Jealousy in William Shakespeare's Othello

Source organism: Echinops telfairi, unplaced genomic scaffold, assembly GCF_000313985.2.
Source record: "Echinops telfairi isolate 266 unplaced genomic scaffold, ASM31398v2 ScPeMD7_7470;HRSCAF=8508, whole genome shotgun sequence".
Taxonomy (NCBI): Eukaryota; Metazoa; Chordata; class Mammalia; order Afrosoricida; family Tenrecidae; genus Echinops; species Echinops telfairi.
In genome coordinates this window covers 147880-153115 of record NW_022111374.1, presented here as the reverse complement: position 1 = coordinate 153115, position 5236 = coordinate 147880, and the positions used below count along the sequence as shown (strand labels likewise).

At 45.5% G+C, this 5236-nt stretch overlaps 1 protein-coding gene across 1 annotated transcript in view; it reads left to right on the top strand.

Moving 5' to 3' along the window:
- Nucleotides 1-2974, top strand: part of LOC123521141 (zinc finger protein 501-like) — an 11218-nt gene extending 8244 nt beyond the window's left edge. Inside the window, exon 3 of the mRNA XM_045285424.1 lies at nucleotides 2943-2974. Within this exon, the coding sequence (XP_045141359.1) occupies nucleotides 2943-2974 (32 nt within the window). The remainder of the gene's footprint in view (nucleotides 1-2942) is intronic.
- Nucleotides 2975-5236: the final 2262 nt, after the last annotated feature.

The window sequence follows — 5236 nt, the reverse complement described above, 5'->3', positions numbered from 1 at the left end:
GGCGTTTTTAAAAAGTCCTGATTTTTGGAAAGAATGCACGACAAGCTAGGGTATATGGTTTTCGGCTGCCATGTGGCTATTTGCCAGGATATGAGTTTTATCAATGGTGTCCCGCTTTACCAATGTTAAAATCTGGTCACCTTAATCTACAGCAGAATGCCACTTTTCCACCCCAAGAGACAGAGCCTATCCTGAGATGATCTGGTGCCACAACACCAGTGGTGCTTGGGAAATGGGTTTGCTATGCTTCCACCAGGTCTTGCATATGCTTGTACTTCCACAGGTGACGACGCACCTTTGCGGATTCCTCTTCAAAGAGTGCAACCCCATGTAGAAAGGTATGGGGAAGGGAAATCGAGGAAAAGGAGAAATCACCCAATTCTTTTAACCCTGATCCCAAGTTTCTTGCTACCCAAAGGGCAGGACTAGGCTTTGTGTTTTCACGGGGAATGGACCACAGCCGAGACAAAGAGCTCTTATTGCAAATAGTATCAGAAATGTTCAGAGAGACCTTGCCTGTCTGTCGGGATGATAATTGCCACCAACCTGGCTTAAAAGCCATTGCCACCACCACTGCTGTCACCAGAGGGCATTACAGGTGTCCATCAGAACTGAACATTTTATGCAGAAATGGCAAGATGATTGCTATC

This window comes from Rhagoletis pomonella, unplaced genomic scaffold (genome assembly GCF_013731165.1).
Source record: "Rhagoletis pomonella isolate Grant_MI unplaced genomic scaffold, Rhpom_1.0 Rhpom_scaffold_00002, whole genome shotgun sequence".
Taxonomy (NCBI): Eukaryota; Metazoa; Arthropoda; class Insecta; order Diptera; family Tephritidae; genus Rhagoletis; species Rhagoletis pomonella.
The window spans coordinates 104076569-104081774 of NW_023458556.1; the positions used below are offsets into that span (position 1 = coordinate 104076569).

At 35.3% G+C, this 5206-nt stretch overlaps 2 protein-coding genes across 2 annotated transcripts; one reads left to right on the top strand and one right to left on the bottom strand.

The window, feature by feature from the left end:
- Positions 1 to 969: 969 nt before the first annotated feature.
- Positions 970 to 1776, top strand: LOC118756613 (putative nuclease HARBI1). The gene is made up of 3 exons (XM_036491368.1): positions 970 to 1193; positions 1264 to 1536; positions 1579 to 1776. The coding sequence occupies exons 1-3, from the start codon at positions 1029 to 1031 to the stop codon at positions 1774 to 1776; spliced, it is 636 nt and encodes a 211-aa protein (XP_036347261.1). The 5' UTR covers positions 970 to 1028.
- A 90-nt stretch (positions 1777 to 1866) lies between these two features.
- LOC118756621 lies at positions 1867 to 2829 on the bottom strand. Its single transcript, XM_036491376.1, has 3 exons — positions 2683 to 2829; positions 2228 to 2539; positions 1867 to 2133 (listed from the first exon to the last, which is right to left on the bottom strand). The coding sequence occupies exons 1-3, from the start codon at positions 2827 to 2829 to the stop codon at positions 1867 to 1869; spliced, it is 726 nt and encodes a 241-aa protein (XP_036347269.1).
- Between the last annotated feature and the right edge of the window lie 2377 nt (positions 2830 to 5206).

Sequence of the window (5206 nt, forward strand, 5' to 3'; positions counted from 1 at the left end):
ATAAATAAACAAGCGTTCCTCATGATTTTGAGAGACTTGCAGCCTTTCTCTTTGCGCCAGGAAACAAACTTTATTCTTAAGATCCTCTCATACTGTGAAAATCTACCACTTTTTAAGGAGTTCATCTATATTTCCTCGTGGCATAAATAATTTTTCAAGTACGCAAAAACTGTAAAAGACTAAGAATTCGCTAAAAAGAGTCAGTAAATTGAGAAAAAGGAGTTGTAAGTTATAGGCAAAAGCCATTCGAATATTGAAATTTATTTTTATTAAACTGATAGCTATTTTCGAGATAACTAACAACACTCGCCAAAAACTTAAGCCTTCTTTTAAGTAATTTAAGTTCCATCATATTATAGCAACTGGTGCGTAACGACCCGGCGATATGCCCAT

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Jealousy in William Shakespeare's Othello What is the most disastrous human emotion? William Shakespeare's Othello makes it clear that the answer to this question is jealousy. After all, it is jealousy that drives Iago to concoct the plan, which ruins the lives of several innocent people including Othello, Desdemona, Emilia, and Roderigo. This play poses a distinct character foil between Shakespeare's vilest villain, Iago, and the honest, but easily mislead Othello. This tragedy is mostly based upon Iago's suggestion of an affair between Othello's wife, Desdemona, and the lieutenant Cassio. As a loving, trusting husband, Othello at first does not want to believe the insinuations, but his feelings are distorted by the cunning Iago into believing his base slander. Othello's soliloquy in Act III depicts this transformation of his character from an understanding, straightforward man to an angry, suspicious, and jealous husband. The soliloquy begins by Othello complimenting Iago for his help and expert understanding of human nature. "This fellow's of exceeding honesty, and knows all [qualities], with a learn'd spirit, of human dealings." Othello truly believes that Iago is an honest and loyal friend, although the reality is quite the opposite. Othello also feels that Iago knows much about the topic of human dealings with each other. While Othello understands and is an expert at the making of war, he terribly misunderstands people and potential ulterior motives. Othello continues with, "If I do prove her haggard, though that her jesses were my dear heartstrings, I'd whistle her off and let her down the wind to prey at fortune." In this excerpt Othello says that if he finds Desdemona is really 'wild' and is a strumpet he shall turn her out and force her to fend for herself in the world, even if it breaks his heart. The word 'jesse' refers to the string that a falcon's leg is tied to in order to keep it close to its owner during hunting. In this sense, Othello is comparing Desdemona to a wild animal pulling on the jesse, which are metaphorically his heartstrings or caring emotions. The passage then continues with, "Haply, for I am black and have not those soft parts of conversation that chamberers have, or for I am declin'd into the vale of years, yet that's not much." This is a reference to all of Othello's perceived faults.
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